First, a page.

On Friday, Stanford’s d.school held the first workshop in a four-part series examining the fundamentals of machine-learning analysis and blockchain systems. The workshops, which are available to both students and the general public at no cost, run from mid-October to late November with the goal of exposing a wider community to rapidly developing technologies.
“At the d.school, we are really interested in this intersection between design and emerging technology,” said d.school Director of Teaching and Learning Carissa Carter. “We believe strongly that we need to provide radical access to that.”
The first workshop was a collaborative seminar focused specifically on machine learning, a form of automated data analysis by which computers can teach themselves to problem-solve without exhaustive programming. Combining collective discussion, brainstorming and reflection, Friday’s group not only broke down the intricacies of artificial intelligence and data configuration but also examined the technologies’ broader social impacts.
For Carter, examining how machine learning innovations spill over into civic discourse is crucial to the goals of the workshop. Viewing technology solely through a scientific lens, she said, overlooks the often unintended and broader repercussions of software impacts.
“If you are making policy, building something as an engineer or making a medical device and putting them in the world, you have to understand that full spectrum from the data that goes into it all the way out to the implications it might have,” Carter said.
Andy Chamberlin, a life sciences technician and project manager at Stanford’s Hopkins Marine Station, attended the workshop alongside three colleagues to better understand the technology behind their own lab’s research. The team intends to couple machine learning with pathogen images, streamlining the research processes.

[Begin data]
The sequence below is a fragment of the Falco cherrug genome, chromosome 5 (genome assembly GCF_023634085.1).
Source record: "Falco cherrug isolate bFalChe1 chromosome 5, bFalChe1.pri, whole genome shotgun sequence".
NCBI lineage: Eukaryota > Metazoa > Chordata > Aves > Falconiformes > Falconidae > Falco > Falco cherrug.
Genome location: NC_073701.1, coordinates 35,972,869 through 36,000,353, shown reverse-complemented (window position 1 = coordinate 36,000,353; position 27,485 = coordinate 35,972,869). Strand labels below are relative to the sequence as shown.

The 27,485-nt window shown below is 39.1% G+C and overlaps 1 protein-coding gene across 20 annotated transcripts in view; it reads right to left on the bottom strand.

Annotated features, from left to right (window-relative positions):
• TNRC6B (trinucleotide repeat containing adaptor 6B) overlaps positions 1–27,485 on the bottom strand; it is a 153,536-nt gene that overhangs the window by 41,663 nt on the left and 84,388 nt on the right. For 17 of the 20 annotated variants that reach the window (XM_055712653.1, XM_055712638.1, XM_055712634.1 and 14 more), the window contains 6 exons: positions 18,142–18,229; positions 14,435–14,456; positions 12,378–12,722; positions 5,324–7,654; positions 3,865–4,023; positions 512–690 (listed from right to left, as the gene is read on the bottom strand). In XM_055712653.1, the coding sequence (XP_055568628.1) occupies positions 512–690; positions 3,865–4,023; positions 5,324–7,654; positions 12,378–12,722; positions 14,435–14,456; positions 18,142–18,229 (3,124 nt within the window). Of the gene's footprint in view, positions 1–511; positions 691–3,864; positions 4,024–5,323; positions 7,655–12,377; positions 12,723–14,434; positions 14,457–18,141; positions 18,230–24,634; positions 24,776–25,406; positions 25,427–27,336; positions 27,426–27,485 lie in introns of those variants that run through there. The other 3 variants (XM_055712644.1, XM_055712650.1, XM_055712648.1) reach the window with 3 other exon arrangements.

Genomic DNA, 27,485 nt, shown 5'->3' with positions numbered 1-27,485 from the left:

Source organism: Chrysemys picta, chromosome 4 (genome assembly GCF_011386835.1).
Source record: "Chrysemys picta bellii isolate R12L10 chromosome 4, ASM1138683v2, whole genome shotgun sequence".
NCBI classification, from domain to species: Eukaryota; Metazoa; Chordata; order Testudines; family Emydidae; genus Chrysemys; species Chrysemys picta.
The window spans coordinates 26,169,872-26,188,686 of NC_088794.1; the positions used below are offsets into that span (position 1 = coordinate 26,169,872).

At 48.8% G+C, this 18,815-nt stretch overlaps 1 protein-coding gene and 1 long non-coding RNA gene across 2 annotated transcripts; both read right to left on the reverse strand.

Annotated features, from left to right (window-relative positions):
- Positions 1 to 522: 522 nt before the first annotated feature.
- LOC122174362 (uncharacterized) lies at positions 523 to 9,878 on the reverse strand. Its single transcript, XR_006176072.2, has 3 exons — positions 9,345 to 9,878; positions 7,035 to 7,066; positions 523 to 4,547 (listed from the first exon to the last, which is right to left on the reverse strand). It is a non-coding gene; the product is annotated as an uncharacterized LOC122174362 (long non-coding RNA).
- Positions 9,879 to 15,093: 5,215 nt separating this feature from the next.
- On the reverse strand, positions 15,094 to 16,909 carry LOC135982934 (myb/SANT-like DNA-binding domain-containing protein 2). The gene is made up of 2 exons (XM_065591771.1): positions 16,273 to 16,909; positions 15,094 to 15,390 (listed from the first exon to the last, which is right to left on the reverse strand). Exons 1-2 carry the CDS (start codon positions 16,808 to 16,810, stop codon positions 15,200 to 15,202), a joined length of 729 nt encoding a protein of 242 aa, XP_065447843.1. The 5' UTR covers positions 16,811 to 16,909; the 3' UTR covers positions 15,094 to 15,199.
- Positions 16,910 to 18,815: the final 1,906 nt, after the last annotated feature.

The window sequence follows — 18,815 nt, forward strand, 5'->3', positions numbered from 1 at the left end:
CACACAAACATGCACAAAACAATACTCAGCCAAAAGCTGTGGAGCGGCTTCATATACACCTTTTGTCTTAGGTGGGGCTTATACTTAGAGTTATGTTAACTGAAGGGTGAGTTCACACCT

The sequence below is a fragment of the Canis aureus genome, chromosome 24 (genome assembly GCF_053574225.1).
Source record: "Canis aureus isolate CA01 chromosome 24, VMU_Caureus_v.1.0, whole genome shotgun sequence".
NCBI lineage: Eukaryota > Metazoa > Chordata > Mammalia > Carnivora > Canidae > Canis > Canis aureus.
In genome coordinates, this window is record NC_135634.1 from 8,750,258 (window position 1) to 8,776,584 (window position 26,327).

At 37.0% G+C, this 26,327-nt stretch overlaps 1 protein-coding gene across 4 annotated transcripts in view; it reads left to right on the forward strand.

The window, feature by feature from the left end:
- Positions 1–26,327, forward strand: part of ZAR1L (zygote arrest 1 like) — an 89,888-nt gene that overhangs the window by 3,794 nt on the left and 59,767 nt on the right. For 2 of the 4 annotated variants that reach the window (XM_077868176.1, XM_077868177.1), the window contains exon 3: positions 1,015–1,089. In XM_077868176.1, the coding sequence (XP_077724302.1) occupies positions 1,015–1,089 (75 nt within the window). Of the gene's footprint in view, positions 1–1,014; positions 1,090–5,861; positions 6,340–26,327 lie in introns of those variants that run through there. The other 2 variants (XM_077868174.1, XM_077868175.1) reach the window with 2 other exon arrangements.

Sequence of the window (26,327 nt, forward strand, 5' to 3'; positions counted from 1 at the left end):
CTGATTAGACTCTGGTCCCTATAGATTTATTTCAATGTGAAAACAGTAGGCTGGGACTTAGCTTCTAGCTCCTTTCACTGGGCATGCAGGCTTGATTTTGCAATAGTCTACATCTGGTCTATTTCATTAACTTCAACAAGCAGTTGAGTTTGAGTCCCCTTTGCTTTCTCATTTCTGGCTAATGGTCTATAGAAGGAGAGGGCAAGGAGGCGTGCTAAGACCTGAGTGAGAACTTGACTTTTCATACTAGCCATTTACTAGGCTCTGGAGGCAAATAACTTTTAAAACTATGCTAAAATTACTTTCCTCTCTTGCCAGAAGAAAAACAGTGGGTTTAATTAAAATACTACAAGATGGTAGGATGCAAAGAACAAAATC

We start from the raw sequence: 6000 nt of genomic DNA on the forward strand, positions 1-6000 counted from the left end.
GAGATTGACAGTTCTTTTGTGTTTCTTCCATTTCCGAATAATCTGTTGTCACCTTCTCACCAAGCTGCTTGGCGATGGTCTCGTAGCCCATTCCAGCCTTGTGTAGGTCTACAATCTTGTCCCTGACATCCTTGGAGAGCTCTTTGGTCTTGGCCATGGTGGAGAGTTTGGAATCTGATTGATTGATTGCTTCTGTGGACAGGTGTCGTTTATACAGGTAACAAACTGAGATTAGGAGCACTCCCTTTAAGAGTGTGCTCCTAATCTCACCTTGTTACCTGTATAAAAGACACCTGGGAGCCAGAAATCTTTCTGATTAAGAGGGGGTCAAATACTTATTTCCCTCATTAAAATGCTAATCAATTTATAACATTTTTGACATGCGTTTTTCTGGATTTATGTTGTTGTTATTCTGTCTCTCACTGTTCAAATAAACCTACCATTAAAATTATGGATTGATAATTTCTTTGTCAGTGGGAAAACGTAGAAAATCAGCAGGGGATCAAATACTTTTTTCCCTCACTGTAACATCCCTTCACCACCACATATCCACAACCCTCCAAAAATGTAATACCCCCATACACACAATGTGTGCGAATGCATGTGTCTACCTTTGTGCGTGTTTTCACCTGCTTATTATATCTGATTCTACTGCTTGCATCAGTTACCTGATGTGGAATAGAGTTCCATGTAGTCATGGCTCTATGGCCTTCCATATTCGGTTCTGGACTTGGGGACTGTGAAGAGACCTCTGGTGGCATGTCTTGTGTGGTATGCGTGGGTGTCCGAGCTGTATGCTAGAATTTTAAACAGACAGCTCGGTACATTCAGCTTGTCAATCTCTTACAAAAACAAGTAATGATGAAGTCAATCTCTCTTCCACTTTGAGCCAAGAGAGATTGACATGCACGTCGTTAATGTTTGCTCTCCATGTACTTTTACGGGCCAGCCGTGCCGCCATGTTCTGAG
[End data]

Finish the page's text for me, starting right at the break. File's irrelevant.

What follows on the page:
“It seemed like a good way to think about machine learning with a fresh perspective,” he said.
Mmakgantsi Mafojane, a policy researcher working in the energy access field, participated in the workshop to acquire more knowledge on the potential of machine learning to provide more efficient energy models.
Given her legal background, Mafojane handles negotiations involving the technology’s application to various software such as payment platforms, mapping systems and communication networks. She said she is worried about the ethical ramifications of machine learning.
“There’s a concern of things getting out of hand,” Mofajane said. “There are ethical boundaries. How do you build ethical checks and balances into machine learning processes?”
To “build inclusivity into products and the systems built around those products,” she added, would be the ultimate objective.
According to Carter, machine learning also has limitations. The “learning” portion of the technology remains dependent on a body of data. And when the dataset is limited, machine learning software can fall short — for example, in 2015, Google Photos came under fire after the program’s machine learning algorithms, used to sort through hundreds of thousands of images, began to label one user’s photos of black friends as gorillas. The blunder resulted from the biases in the software’s machine learning processes, which most likely lacked adequate data from black consumers.
Chamberlin said the workshop re-wrote many of his previous assumptions concerning machine learning. While he encouraged technological development, he also said unchecked advances can have consequences.
“It was beneficial to keep all those things in mind,” he said, “rather than just thinking, ‘Can I get this project to work?’”
Carter said she feels that such analysis is lacking in today’s world.
“It’s just as important for someone who is an earth scientist or a humanist to know what new tech is doing,” Carter said. “They will be able to offer really interesting ideas [as] to how it might be used that someone who has a tech background just doesn’t see.”
The event aimed to create a space for those kinds of people to engage in machine learning, an Carter engagement that Carter feels drives inclusive innovation.
“In order for these technologies to represent us, we all have to be a part of making them,” she said. “I want to get us one step closer to that.”
This post has been updated to clarify that Andrew Chamberlin works at the Stanford Hopkins Marine Station, not the Stanford John Hopkins Marine Station. The lab was named after Timothy Hopkins, and has no connection to John Hopkins. The Daily regrets this error.
Contact Ricardo Lopez at rclopez ‘at’ stanford.edu.